'The Flash' and 'Supergirl' Discover Their Weakness: Stable Romantic Lives
In its midseason return, The Flash uses physics to deliver a graduate thesis on why superheroes are eternally doomed in matters of the heart. And someone gets banished to the Phantom Friend Zone on *Supergirl*.
It’s been a rough week for our single, twenty-something superheroes trying to make it in the big city. Kara barely survived her shattered friendship with Winn on Monday’s Supergirl and last night’s The Flash saw an abrupt breakup for Barry and Patty Spivot, the result of her growing frustration with Barry’s secret shenanigans.
The common understanding is that superheroes maintain secret identities, and occasionally opt for celibacy altogether, because their calling also greatly endangers their loved ones. It’s a storied tradition in comics and their adaptations that (partly) explains why Bruce Wayne dresses like a giant bat and why Peter Parker passes on the girl next door. But Barry Allen is in many ways an exception; a pure optimist who very often believes himself to be an exception to the rules. Barry therefore intended to win his girlfriend’s trust by confessing that he was in fact The Flash.
Earth-Two Harrison Well warned Barry to stay mum — solid advice albeit rooted in his no-holds-barred determination to rescue his daughter from the menacing Zoom. Still, Barry nevertheless opted for love. In involving Patty in this superheroics, he lead her directly into the nefarious Turtle’s line of fire, a predictable spot where the loved ones of the heroically-inclined.
Poetically enough, and as is often the case on The Flash, the villain brings in a science that underscores the episode’s themes. A rotund man in a green hood, the Turtle has the power to convert the kinetic energy around him (including The Flash) into potential energy, essentially freezing them.
Because we at Inverse like our fictional science as scientific as possible, we ran the mechanics of this past our resident science writer Neel Patel — who confirmed it to be turtle dung and that the principle of inertia would be more accurate terminology. But that’s not as attractive as “potential energy” now, is it? It’s an admittedly rich concept, evocative of of potential futures and discarded possibilities. Patty and Barry had stalled as a couple and very much needed something for their romance to regain any sense of momentum. Unfortunately, that something — Barry bringing her into his superhero world — effectively stopped them dead. As far as matters of the hearts are concerned, the Turtle was ultimately successful.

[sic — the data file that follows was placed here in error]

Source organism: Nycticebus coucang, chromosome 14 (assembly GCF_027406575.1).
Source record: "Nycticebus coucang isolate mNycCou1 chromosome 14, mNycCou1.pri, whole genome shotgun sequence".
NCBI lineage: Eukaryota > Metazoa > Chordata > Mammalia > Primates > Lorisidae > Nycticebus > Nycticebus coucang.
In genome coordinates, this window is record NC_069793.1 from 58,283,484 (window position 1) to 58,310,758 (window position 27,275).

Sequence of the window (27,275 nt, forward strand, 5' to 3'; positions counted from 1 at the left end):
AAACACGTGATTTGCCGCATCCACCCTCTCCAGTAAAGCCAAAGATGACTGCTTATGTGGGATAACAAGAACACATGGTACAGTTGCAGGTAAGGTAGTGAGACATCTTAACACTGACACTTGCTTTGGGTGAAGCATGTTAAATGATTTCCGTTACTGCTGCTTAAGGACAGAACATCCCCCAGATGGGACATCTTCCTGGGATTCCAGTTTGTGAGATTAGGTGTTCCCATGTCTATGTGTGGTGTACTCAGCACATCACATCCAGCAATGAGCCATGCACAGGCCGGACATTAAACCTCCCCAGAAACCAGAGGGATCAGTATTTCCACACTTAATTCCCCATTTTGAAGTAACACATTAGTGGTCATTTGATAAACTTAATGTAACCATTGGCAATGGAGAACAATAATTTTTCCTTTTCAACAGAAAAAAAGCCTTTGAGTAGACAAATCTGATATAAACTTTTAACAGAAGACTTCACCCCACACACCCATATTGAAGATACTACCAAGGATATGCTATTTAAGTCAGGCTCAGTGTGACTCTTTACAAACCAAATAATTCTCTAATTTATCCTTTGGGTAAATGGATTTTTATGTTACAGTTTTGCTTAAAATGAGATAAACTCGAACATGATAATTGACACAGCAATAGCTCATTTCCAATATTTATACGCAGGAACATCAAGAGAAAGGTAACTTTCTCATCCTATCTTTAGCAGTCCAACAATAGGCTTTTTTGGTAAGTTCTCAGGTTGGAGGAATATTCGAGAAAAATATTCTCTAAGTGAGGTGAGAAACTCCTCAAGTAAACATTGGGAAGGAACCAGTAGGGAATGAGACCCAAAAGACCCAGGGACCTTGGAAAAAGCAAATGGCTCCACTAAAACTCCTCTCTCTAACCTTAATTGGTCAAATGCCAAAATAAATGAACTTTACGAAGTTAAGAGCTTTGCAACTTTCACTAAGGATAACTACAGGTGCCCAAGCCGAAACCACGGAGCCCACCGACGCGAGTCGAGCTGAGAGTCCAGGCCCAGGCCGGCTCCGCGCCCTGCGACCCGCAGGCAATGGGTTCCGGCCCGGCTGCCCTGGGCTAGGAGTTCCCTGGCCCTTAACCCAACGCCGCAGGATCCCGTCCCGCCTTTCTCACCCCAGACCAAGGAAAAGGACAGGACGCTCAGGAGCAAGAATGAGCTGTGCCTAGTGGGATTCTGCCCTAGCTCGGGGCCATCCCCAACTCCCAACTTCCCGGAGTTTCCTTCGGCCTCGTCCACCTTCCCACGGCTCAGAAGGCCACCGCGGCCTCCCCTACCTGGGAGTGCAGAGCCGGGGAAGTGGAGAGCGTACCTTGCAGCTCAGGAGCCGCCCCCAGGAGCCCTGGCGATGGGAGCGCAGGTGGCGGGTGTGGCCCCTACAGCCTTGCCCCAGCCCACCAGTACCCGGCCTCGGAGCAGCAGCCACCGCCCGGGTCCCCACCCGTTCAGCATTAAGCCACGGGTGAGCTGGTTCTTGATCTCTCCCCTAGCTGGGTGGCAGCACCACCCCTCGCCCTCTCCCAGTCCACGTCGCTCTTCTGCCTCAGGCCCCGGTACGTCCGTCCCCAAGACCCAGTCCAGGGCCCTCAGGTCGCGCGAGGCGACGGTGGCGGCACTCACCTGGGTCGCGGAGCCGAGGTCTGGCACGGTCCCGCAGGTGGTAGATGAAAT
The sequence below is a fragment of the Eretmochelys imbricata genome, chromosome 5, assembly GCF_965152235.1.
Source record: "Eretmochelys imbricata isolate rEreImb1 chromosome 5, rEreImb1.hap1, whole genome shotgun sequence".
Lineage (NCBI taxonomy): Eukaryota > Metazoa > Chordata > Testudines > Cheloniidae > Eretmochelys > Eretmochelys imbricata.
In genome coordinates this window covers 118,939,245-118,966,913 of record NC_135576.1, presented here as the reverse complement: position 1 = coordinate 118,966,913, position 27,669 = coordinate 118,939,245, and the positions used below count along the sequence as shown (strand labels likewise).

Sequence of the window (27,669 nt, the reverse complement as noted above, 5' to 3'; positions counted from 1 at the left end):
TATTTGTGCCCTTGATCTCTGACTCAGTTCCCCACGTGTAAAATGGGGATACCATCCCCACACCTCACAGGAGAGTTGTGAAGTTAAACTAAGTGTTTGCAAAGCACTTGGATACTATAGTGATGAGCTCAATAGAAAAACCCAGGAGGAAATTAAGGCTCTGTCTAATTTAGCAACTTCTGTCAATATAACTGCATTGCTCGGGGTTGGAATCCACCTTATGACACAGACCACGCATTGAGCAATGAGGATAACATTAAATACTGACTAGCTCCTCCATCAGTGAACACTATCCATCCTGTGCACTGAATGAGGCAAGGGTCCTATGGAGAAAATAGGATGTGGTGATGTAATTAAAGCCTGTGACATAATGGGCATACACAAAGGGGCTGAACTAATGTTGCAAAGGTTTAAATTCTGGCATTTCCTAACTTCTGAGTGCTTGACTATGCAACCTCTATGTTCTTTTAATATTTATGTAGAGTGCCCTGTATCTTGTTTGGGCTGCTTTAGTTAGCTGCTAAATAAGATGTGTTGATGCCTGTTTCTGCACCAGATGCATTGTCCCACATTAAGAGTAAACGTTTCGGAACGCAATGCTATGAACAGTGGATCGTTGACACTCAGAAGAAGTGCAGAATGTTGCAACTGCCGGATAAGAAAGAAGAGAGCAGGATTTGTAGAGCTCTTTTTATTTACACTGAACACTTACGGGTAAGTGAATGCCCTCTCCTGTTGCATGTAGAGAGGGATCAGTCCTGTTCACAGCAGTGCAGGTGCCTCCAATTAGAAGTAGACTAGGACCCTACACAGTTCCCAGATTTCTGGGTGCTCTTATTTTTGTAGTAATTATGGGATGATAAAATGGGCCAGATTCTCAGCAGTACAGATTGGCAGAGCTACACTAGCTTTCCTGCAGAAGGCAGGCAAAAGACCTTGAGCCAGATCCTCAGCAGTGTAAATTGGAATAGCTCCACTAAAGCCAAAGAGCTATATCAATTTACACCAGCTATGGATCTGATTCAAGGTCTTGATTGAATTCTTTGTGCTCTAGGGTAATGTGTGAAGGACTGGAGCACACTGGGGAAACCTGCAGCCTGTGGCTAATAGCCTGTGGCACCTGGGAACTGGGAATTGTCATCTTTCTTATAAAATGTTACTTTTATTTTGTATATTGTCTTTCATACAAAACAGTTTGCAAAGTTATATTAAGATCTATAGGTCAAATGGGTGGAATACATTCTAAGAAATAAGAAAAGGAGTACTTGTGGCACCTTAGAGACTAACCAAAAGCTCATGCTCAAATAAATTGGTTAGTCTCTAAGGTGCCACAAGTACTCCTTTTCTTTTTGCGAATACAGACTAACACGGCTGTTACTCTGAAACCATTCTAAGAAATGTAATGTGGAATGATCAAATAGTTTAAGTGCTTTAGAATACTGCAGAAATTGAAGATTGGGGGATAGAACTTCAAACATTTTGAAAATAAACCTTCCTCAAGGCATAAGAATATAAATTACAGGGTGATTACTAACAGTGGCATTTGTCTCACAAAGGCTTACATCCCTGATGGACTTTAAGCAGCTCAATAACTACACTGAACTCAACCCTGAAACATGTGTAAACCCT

Unlike The Flash whose fabric is rooted in the pseudo-scientific, Supergirl by virtue of its rom-com sensibilities, takes a much more heartfelt approach to the issue of loved ones and killing of romance. Even if, in the case of Winn, it’s an equally-messy but much more straightforward matter of the heart; Kara could be with Winn but her heart doesn’t let her. She likewise can’t have Jimmy Olsen as his heart belongs to someone else. The freezing of forward momentum for Kara and Winn is purely self-generated.
With these two episodes, both shows sought to address the heart of the personal sacrifice superheroes make for the sake of the nominal greater good—their own happiness. Despite their open avoidance of grittier superhero tropes, Supergirl and The Flash continue to prove that the most dangerous position vis-a-vis a superhero is often in their arms.